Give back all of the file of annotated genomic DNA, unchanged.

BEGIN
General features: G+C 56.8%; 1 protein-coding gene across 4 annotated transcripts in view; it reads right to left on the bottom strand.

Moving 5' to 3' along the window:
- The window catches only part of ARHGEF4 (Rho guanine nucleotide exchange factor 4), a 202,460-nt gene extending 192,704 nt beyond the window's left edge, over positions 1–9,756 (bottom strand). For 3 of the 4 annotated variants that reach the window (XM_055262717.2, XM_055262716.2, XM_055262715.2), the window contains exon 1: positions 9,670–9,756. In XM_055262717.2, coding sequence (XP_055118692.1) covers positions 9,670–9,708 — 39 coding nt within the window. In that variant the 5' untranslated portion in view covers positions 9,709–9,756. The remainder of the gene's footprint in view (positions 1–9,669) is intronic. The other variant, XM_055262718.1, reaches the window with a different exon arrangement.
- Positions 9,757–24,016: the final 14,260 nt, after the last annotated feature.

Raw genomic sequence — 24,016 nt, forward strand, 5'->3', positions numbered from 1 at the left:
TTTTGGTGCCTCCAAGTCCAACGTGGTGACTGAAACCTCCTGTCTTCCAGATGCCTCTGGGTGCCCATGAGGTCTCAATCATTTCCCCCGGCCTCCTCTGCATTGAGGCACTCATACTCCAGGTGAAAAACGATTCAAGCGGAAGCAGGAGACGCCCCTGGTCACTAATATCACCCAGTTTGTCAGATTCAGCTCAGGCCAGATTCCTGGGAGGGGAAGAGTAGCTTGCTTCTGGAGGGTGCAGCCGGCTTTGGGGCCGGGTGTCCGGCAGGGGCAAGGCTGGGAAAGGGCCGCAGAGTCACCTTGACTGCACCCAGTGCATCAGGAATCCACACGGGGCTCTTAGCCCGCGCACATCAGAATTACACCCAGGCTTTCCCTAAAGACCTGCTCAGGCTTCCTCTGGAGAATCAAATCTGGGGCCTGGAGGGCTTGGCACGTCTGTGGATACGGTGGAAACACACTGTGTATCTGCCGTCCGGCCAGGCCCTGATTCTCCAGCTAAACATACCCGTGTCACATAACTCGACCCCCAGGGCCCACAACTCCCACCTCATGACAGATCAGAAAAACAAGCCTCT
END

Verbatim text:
General features: G+C 56.8%; 1 protein-coding gene across 4 annotated transcripts in view; it reads right to left on the bottom strand.

Moving 5' to 3' along the window:
- The window catches only part of ARHGEF4 (Rho guanine nucleotide exchange factor 4), a 202,460-nt gene extending 192,704 nt beyond the window's left edge, over positions 1–9,756 (bottom strand). For 3 of the 4 annotated variants that reach the window (XM_055262717.2, XM_055262716.2, XM_055262715.2), the window contains exon 1: positions 9,670–9,756. In XM_055262717.2, coding sequence (XP_055118692.1) covers positions 9,670–9,708 — 39 coding nt within the window. In that variant the 5' untranslated portion in view covers positions 9,709–9,756. The remainder of the gene's footprint in view (positions 1–9,669) is intronic. The other variant, XM_055262718.1, reaches the window with a different exon arrangement.
- Positions 9,757–24,016: the final 14,260 nt, after the last annotated feature.

Raw genomic sequence — 24,016 nt, forward strand, 5'->3', positions numbered from 1 at the left:
TTTTGGTGCCTCCAAGTCCAACGTGGTGACTGAAACCTCCTGTCTTCCAGATGCCTCTGGGTGCCCATGAGGTCTCAATCATTTCCCCCGGCCTCCTCTGCATTGAGGCACTCATACTCCAGGTGAAAAACGATTCAAGCGGAAGCAGGAGACGCCCCTGGTCACTAATATCACCCAGTTTGTCAGATTCAGCTCAGGCCAGATTCCTGGGAGGGGAAGAGTAGCTTGCTTCTGGAGGGTGCAGCCGGCTTTGGGGCCGGGTGTCCGGCAGGGGCAAGGCTGGGAAAGGGCCGCAGAGTCACCTTGACTGCACCCAGTGCATCAGGAATCCACACGGGGCTCTTAGCCCGCGCACATCAGAATTACACCCAGGCTTTCCCTAAAGACCTGCTCAGGCTTCCTCTGGAGAATCAAATCTGGGGCCTGGAGGGCTTGGCACGTCTGTGGATACGGTGGAAACACACTGTGTATCTGCCGTCCGGCCAGGCCCTGATTCTCCAGCTAAACATACCCGTGTCACATAACTCGACCCCCAGGGCCCACAACTCCCACCTCATGACAGATCAGAAAAACAAGCCTCT